Polish Historical Society
Polish Historical Society (Polskie Towarzystwo Historyczne). A scholarly society in Austrian-ruled Galicia, established in 1886 by Polish historians in Lviv. Until 1924 it was called the Historical Society. The society’s first presidents—Ksawery Liske (1886–91), Tadeusz Wojciechowski (1891–1914), Ludwik Finkel (1914–23), Stanisław Zakrzewski (1923–32, 1934–6), Franciszek Bujak (1932–4, 1936–7), Ludwik Kolankowski (1937–47)—were professors at Lviv University, and until 1939 Lviv was the society’s hub and executive seat. Under Austrian rule its membership (mostly Poles in Galicia) grew from 216 to 314 in 1895, but then dropped to 264 in 1905 and 163 in 1906. From 1890, circles were founded in many Galician towns, such as Drohobych, Sniatyn, Ternopil, Buchach, and Chortkiv, and in Poland, notably in Cracow (est 1902; 124 members in 1914). In interwar Poland and in Ukraine under Polish rule the society adopted a national mandate, and in 1924 it adopted its current name. Its membership grew from 423 in 1923 to 1,329 in 1933. Branches with at least 20 members each were founded in Warsaw (1925), Vilnius (1925), Poznań (1925), Cracow (1925), Lviv (1925), Lublin (1927), Lódź (1927), Peremyshl (1928), Katowice (1929), Kielce (1933), Brest, Hrodna, and, after the Second World War, other Polish cities. Since 1950 the society has been centered in Warsaw. The society has sponsored the second (Lviv, 1890), third (Cracow, 1900), fourth (Poznań, 1925), fifth (Warsaw, 1930), sixth (Vilnius, 1935), and subsequent congresses (every five years since 1948) of Polish historians. Its serials Kwartalnik Historyczny (Lviv 1887–39; Cracow 1947–50; Warsaw since 1950) and Ziemia Czerwieńska (Lviv 1935–9) contain many studies, reviews, and other materials pertaining to Ukrainian history.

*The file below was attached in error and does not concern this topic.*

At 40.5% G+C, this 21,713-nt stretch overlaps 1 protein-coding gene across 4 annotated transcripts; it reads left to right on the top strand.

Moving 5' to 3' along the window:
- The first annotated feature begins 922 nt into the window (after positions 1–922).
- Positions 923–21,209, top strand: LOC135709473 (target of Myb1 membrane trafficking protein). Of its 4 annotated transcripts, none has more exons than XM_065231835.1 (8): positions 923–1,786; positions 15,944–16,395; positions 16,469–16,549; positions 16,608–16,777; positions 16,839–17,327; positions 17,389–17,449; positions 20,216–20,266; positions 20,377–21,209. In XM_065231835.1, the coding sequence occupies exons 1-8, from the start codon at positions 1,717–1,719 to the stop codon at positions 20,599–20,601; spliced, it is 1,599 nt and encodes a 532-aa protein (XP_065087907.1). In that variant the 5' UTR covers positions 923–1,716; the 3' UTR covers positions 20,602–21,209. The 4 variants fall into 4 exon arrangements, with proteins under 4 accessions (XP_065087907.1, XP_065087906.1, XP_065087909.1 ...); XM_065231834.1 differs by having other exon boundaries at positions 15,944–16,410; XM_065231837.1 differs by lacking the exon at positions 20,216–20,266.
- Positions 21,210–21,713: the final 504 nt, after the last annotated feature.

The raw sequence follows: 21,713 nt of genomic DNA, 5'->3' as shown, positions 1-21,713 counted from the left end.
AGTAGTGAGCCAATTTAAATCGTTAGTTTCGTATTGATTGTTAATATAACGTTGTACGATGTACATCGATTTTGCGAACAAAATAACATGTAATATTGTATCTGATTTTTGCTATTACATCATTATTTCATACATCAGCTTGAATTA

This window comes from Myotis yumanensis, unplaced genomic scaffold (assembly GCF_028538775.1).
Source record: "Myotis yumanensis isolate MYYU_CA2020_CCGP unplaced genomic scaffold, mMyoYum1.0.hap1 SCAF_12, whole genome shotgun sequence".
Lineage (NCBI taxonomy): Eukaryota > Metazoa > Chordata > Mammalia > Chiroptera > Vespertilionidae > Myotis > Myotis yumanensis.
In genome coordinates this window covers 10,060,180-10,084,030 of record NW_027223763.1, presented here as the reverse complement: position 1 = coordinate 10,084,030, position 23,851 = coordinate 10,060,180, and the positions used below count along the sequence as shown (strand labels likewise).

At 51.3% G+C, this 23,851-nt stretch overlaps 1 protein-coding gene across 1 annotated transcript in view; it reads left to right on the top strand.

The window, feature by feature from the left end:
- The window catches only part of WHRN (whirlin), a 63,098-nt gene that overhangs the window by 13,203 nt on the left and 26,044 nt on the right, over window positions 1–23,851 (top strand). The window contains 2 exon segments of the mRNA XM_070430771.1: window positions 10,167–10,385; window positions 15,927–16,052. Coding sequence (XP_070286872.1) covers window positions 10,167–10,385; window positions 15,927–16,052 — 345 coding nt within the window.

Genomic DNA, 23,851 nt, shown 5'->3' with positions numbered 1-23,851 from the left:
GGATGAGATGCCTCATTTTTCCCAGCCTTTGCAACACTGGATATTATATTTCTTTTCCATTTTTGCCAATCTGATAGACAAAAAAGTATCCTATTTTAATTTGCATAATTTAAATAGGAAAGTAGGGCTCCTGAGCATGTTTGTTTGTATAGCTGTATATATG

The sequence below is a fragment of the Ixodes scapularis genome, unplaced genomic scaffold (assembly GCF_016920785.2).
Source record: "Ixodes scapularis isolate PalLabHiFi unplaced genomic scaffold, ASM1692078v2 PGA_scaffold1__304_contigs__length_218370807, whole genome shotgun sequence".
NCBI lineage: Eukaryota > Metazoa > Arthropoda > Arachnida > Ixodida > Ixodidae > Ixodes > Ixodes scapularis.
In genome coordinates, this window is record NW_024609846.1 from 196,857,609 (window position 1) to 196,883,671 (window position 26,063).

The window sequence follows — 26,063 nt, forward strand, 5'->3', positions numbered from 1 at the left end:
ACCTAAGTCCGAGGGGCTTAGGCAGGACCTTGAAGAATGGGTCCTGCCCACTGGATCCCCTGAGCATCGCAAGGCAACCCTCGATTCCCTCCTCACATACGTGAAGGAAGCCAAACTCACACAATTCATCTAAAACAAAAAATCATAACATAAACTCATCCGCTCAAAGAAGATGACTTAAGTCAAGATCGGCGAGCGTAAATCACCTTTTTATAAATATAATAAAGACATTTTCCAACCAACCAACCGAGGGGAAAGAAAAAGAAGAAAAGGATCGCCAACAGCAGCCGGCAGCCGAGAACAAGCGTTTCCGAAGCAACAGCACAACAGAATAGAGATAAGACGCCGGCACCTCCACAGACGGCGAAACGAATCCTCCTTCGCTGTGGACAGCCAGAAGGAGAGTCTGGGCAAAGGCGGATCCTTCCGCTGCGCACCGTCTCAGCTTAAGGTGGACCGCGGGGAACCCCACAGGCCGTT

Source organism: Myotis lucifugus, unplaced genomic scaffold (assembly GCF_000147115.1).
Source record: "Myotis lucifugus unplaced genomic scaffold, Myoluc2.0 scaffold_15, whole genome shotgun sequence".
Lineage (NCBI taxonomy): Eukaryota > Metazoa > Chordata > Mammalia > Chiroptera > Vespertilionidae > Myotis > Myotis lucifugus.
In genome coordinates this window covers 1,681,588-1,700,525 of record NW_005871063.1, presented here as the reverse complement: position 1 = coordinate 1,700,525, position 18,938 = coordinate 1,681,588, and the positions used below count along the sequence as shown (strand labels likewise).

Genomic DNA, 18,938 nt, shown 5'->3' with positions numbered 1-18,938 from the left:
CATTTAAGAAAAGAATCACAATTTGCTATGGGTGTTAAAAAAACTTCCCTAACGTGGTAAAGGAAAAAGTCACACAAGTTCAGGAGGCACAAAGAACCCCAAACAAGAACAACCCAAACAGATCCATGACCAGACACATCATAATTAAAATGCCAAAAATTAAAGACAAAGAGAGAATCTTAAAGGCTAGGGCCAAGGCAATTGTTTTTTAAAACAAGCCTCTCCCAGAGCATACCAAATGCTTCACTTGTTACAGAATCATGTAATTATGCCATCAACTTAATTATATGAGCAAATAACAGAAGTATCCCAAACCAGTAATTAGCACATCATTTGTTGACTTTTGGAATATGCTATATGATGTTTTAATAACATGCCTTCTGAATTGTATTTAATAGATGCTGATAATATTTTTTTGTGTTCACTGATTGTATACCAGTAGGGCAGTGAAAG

[This article originally appeared in the Encyclopedia of Ukraine, vol. 3 (1993).]